When George Washington Law School’s Richard Pierce talks about energy, I listen. And a few days ago he posted a short piece with the provocative title, “Natural Gas Fracking Addresses All Of Our Major Problems.” (emphasis in original!). If you want to read the nutshell case for why fracking is good, then this is your logical first stop. It’s well-argued, well-cited, well-organized, and well-written.
How much it addresses the problems with fracking, however, is more doubtful. Pierce clearly understands what the problems are, but downplays them so much that the phrase “sweeping under the rug” comes to mind. For example, he states that “replacing coal with gas in the US will reduce total emissions of green house gases attributable to electric generation by 45 per cent.” Let’s assume that the figure he cites from the International Energy Agency is accurate, even though skeptics like Joe Romm argue that the IEA is notoriously over-optimistic in its estimates . Mere development of natural gas does not necessarily imply that it will displace coal — indeed, ramping up of natural gas might actually wind up displacing renewable sources, which have less political power and technological history. Pierce seems to recognize this, which is why he notes in passing that it would be a good idea to enact a carbon tax. But that is the whole point. Fracking itself does not address all of our problems: only something like a comprehensive energy policy can do that (and even then, given the dysfunction of US politics, it probably won’t).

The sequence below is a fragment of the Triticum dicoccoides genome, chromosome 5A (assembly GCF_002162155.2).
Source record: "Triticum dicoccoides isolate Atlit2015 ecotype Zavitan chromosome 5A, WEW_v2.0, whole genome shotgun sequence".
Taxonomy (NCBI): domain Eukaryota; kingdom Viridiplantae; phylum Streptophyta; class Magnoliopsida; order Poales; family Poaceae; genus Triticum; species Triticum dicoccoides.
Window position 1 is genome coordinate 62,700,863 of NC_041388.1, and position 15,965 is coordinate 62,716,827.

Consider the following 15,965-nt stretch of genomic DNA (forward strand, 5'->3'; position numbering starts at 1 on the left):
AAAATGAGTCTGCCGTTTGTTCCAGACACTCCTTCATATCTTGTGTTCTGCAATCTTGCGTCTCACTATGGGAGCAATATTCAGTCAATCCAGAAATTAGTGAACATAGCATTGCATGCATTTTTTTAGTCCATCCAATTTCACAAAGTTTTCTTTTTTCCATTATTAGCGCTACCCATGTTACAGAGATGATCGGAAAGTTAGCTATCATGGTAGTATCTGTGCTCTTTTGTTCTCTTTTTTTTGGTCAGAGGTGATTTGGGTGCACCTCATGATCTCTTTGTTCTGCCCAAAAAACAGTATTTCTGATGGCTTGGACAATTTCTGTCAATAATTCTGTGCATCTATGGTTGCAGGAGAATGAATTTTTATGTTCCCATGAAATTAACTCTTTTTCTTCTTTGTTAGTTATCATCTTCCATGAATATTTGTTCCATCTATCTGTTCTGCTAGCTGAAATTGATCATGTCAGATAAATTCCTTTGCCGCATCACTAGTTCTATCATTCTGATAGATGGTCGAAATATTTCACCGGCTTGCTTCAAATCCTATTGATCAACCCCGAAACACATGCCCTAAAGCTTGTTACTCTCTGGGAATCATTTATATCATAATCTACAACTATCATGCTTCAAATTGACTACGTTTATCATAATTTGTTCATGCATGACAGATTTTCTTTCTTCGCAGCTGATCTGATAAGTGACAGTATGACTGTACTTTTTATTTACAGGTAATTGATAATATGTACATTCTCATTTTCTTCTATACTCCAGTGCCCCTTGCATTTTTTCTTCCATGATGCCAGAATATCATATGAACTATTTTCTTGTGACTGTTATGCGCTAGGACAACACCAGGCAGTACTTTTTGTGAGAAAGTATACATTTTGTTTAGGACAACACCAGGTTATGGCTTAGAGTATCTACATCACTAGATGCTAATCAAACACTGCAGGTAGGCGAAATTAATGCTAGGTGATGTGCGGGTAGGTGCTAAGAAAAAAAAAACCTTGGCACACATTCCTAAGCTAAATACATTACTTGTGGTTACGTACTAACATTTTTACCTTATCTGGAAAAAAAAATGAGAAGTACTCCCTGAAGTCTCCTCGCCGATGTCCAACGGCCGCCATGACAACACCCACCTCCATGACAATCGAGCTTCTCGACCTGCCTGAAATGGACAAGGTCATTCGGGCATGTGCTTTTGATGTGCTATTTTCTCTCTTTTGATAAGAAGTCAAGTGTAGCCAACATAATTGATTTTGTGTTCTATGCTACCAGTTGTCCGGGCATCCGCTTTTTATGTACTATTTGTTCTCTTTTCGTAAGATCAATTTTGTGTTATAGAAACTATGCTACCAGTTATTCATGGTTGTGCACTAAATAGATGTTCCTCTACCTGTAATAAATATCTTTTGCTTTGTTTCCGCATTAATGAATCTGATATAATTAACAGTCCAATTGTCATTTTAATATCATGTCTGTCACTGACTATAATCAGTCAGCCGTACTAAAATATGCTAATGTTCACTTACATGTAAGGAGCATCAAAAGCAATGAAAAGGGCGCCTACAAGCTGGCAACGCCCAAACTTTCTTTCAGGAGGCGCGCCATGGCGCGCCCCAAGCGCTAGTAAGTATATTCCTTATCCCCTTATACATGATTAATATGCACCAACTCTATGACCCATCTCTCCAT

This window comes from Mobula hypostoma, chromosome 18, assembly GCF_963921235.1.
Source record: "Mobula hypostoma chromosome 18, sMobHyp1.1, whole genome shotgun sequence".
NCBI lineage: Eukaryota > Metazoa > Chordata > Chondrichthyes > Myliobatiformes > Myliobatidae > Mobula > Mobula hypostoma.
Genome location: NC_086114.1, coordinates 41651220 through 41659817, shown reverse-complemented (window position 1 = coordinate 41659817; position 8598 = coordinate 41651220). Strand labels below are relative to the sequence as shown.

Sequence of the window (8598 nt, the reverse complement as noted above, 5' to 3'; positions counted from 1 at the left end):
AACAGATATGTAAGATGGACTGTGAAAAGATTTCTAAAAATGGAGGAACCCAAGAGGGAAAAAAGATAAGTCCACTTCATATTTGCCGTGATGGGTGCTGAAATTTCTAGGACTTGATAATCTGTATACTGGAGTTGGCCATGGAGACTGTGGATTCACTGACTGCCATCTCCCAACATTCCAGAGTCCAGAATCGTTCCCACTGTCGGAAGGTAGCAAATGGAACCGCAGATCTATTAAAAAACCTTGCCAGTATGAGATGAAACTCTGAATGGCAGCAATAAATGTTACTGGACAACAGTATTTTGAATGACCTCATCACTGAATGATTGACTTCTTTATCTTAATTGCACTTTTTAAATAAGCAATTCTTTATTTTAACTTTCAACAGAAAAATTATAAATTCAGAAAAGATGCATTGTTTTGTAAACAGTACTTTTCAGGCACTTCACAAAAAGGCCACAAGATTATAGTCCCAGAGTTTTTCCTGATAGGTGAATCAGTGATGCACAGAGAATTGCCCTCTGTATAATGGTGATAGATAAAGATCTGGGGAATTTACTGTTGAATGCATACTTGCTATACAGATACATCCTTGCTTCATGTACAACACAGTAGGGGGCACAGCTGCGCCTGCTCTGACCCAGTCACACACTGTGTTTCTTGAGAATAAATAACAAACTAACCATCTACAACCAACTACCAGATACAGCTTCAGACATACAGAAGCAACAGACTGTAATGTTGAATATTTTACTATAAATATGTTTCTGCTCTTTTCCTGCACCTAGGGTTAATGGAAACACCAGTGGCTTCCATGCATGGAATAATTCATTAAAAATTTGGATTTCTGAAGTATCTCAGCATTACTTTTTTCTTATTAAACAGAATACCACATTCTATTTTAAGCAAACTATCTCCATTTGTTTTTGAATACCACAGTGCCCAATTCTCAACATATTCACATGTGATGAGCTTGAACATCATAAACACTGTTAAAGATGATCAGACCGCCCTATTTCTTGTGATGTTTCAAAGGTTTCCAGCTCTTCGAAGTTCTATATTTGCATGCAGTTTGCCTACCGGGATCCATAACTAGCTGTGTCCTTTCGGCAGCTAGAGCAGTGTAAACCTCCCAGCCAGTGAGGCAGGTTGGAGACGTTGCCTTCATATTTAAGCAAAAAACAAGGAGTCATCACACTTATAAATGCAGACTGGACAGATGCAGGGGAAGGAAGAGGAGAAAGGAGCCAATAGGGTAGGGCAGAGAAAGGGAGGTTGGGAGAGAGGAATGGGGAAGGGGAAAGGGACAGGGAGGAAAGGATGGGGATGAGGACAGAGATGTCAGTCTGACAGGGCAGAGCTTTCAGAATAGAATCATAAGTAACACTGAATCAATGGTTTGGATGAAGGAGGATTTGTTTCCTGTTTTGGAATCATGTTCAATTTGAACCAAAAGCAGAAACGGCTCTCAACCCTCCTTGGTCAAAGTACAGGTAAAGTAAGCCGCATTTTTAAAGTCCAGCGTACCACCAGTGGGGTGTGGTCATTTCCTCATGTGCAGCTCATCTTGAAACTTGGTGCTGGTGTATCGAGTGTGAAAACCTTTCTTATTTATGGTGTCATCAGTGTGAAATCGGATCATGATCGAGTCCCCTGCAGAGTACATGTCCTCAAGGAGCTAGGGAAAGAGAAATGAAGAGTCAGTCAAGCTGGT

Then there is the problem of methane leakage, which Pierce specifically addresses nowhere in the piece. Or the problem of leakage into groundwater supplies, also unmentioned. Pierce does allude to these factors, mentioning at the end of the piece that yes of course “regulators and gas producers [must] take the steps needed to satisfy citizens and governments that horizontal drilling and hydraulic fracturing of shale formations can be accomplished with tolerably low environmental costs.” He adds that “I am confident that we can satisfy these conditions,” but he provides no evidence as to why he believes this. He says that the process will be aided by the “excellent reports” of government agencies, most importantly IEA’s “Golden Rules for Fracking,” which I have blogged about earlier. But given the Republican Party’s rejection of science as a matter of high principle, the idea of technical documents contributing to policymaking in the modern age is best met with a spit-take. Lots of other problems, too: for example, he argues that increased natural gas production will aid the US economy but ignores the potential resource curse problems.
I suspect that Pierce knows all of this. His piece is the academic’s equivalent of a shot across the bow. And it is well worth the 15 minutes or so that it takes to read. But it is only the start of a dialogue: we need a few more rounds of point and counterpoint before getting to the real issues.